Over the last two years, this system has been used to generate captions for several hundred figures in different domains (housing-sales, Napoleon's march of 1812, logistics transportation, scheduling, etc.). Porting the system from one domain to another usually requires only specifying the lexicon for the new domain (e.g., "battle," "troops," etc.). The fact that the captions generated in each of these--quite different--domains are deemed useful and natural by users is testimony to the effectiveness of the caption generation mechanism currently in place.

It should be noted that there are two shortcomings in the system that will be addressed in future work: (1) the caption generation system, as described here, cannot in general, modify the graphics designed by SAGE if so required by the caption. There are several cases where this capability would be extremely useful, but the caption generation system described here was designed to work after SAGE had designed and rendered the graphic. There is one specialized case where coordination currently occurs, which is when the caption generator presents an example. In that case, the caption generator can request that the graphemes corresponding to the tuple values used in the example be highlighted in the picture; (2) the system does not, as yet, analyze the data set for interesting patterns or clusters of data points. To do this, the system will need a clustering analysis module that can be used by the caption generator. As a result, the system cannot generate captions of the sort "this chart shows that sales were flat throughout 1995, but rose sharply in 1996."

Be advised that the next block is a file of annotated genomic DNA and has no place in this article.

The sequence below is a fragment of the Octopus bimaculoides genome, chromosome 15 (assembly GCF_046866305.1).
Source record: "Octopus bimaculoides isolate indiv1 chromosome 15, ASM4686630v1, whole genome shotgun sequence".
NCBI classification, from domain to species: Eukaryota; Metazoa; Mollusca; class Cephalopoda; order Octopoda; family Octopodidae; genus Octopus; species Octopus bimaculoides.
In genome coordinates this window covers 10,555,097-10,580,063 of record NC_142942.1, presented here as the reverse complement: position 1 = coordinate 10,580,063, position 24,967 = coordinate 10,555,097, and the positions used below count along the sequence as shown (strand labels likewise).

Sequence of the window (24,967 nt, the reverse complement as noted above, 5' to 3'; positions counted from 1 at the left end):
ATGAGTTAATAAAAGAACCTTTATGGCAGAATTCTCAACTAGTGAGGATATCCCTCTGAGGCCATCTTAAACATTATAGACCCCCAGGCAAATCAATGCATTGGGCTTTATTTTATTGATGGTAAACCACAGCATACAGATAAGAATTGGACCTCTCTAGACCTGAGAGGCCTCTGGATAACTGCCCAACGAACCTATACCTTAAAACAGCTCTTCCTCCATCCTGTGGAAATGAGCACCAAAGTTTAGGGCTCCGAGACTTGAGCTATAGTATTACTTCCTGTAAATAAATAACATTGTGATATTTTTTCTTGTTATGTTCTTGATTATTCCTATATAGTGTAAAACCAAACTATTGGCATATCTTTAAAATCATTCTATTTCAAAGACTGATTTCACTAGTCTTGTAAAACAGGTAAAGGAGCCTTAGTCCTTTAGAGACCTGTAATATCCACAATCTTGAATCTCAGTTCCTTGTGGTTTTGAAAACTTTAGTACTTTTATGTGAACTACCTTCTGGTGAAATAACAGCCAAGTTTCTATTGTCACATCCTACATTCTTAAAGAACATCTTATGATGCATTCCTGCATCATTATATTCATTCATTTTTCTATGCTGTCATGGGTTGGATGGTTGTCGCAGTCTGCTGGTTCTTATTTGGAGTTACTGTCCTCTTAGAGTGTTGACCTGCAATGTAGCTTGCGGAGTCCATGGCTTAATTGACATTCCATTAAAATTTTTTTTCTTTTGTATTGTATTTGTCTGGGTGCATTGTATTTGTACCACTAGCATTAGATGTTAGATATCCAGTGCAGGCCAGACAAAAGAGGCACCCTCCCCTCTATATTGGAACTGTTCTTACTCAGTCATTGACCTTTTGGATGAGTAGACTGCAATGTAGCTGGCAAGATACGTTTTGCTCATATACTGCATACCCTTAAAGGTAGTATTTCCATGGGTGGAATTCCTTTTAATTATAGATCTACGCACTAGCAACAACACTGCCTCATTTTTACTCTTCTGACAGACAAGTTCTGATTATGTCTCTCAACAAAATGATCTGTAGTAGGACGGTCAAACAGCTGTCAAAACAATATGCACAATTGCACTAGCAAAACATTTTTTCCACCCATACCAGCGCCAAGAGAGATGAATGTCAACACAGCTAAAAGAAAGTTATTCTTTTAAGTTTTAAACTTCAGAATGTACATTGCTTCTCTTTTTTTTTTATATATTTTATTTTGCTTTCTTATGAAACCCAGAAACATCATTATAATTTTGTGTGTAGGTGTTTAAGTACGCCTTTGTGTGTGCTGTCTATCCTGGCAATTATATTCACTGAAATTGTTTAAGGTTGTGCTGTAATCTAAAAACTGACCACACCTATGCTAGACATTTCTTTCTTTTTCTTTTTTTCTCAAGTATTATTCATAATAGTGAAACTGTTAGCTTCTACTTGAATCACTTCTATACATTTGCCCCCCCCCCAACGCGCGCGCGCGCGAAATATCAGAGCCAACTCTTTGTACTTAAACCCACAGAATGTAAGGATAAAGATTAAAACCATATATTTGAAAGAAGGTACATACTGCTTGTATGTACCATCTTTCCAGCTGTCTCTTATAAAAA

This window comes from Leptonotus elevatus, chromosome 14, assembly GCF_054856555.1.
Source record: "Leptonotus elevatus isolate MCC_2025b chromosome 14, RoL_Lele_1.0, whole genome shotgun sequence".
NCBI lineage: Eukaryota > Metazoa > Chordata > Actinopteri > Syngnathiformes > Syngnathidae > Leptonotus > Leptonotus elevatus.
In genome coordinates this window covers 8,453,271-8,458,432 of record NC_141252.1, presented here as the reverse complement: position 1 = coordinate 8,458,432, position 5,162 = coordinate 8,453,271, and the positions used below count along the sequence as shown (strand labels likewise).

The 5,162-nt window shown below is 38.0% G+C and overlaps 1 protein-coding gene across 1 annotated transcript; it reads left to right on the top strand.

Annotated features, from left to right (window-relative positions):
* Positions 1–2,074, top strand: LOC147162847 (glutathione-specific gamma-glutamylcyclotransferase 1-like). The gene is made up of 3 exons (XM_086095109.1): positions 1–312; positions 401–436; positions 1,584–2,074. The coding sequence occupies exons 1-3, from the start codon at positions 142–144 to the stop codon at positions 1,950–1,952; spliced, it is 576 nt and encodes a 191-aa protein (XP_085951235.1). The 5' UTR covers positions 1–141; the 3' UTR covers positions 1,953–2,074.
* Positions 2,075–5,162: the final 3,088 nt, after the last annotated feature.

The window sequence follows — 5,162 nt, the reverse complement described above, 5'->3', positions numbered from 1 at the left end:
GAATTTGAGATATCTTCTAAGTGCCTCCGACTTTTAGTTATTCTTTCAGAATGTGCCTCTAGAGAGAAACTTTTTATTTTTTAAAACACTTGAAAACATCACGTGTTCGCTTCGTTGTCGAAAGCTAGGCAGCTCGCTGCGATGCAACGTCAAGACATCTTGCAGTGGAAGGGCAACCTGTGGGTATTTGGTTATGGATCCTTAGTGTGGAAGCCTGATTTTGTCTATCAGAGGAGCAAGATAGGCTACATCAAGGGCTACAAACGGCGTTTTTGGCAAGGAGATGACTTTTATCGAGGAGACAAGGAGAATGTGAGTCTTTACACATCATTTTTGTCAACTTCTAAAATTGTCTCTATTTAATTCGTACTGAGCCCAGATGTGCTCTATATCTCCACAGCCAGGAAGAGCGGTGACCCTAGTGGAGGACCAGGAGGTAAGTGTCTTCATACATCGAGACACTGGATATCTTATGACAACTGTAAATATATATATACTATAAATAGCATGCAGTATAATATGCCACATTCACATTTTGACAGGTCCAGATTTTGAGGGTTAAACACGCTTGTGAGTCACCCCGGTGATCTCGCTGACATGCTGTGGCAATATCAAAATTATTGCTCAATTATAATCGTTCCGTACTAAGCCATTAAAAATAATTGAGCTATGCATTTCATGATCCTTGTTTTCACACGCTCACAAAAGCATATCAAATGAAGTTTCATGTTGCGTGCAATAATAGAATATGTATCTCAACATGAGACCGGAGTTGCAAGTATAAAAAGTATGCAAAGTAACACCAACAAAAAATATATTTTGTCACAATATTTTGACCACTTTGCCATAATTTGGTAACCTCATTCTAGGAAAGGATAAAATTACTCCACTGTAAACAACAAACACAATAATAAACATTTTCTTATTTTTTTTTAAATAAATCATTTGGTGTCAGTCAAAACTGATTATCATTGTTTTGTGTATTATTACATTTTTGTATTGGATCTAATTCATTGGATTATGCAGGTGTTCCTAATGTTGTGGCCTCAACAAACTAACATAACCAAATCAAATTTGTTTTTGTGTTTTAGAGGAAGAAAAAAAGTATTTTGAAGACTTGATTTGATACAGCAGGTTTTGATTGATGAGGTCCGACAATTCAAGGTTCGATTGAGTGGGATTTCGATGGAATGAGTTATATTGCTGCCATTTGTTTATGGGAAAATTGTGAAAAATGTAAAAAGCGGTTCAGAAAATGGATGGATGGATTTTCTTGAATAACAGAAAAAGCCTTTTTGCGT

To next section.


Paper Sections:

     To Title page
     To Part 1: Introduction
     To Part 2: SAGE: A System for Automatic Graphical Explanations
     To Part 3: Discourse Strategies for Generating Captions
     To Part 4: Graphical Complexity: The Need for Clarification
     To Part 5: Generating Explanatory Captions
     To Part 7: Related Work
     To Part 7: Related Work
     To Part 8: Conclusions and Future Work
     To Appendix A
     To Acknowledgements